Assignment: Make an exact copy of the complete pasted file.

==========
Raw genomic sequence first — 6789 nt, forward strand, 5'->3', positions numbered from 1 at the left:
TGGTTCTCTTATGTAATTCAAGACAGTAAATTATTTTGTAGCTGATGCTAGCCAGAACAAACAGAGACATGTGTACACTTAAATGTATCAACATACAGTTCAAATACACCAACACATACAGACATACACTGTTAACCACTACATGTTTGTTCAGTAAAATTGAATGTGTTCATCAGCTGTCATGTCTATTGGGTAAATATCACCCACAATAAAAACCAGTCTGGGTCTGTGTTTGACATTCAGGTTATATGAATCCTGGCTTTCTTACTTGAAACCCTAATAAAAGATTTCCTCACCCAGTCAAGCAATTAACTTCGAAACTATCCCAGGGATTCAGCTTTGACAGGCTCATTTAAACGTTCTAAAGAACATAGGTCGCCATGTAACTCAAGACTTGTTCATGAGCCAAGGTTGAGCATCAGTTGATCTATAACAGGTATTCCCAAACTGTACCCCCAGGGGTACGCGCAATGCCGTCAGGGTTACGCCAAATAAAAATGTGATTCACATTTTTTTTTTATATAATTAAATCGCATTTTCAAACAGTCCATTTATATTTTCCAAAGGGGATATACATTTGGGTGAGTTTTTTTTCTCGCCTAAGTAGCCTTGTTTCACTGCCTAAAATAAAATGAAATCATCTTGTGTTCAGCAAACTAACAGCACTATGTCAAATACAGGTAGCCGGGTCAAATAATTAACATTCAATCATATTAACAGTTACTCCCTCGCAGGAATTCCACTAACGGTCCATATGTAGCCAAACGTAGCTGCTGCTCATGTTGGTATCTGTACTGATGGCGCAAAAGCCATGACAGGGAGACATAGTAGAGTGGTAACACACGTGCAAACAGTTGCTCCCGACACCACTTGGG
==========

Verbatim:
Raw genomic sequence first — 6789 nt, forward strand, 5'->3', positions numbered from 1 at the left:
TGGTTCTCTTATGTAATTCAAGACAGTAAATTATTTTGTAGCTGATGCTAGCCAGAACAAACAGAGACATGTGTACACTTAAATGTATCAACATACAGTTCAAATACACCAACACATACAGACATACACTGTTAACCACTACATGTTTGTTCAGTAAAATTGAATGTGTTCATCAGCTGTCATGTCTATTGGGTAAATATCACCCACAATAAAAACCAGTCTGGGTCTGTGTTTGACATTCAGGTTATATGAATCCTGGCTTTCTTACTTGAAACCCTAATAAAAGATTTCCTCACCCAGTCAAGCAATTAACTTCGAAACTATCCCAGGGATTCAGCTTTGACAGGCTCATTTAAACGTTCTAAAGAACATAGGTCGCCATGTAACTCAAGACTTGTTCATGAGCCAAGGTTGAGCATCAGTTGATCTATAACAGGTATTCCCAAACTGTACCCCCAGGGGTACGCGCAATGCCGTCAGGGTTACGCCAAATAAAAATGTGATTCACATTTTTTTTTTATATAATTAAATCGCATTTTCAAACAGTCCATTTATATTTTCCAAAGGGGATATACATTTGGGTGAGTTTTTTTTCTCGCCTAAGTAGCCTTGTTTCACTGCCTAAAATAAAATGAAATCATCTTGTGTTCAGCAAACTAACAGCACTATGTCAAATACAGGTAGCCGGGTCAAATAATTAACATTCAATCATATTAACAGTTACTCCCTCGCAGGAATTCCACTAACGGTCCATATGTAGCCAAACGTAGCTGCTGCTCATGTTGGTATCTGTACTGATGGCGCAAAAGCCATGACAGGGAGACATAGTAGAGTGGTAACACACGTGCAAACAGTTGCTCCCGACACCACTTGGG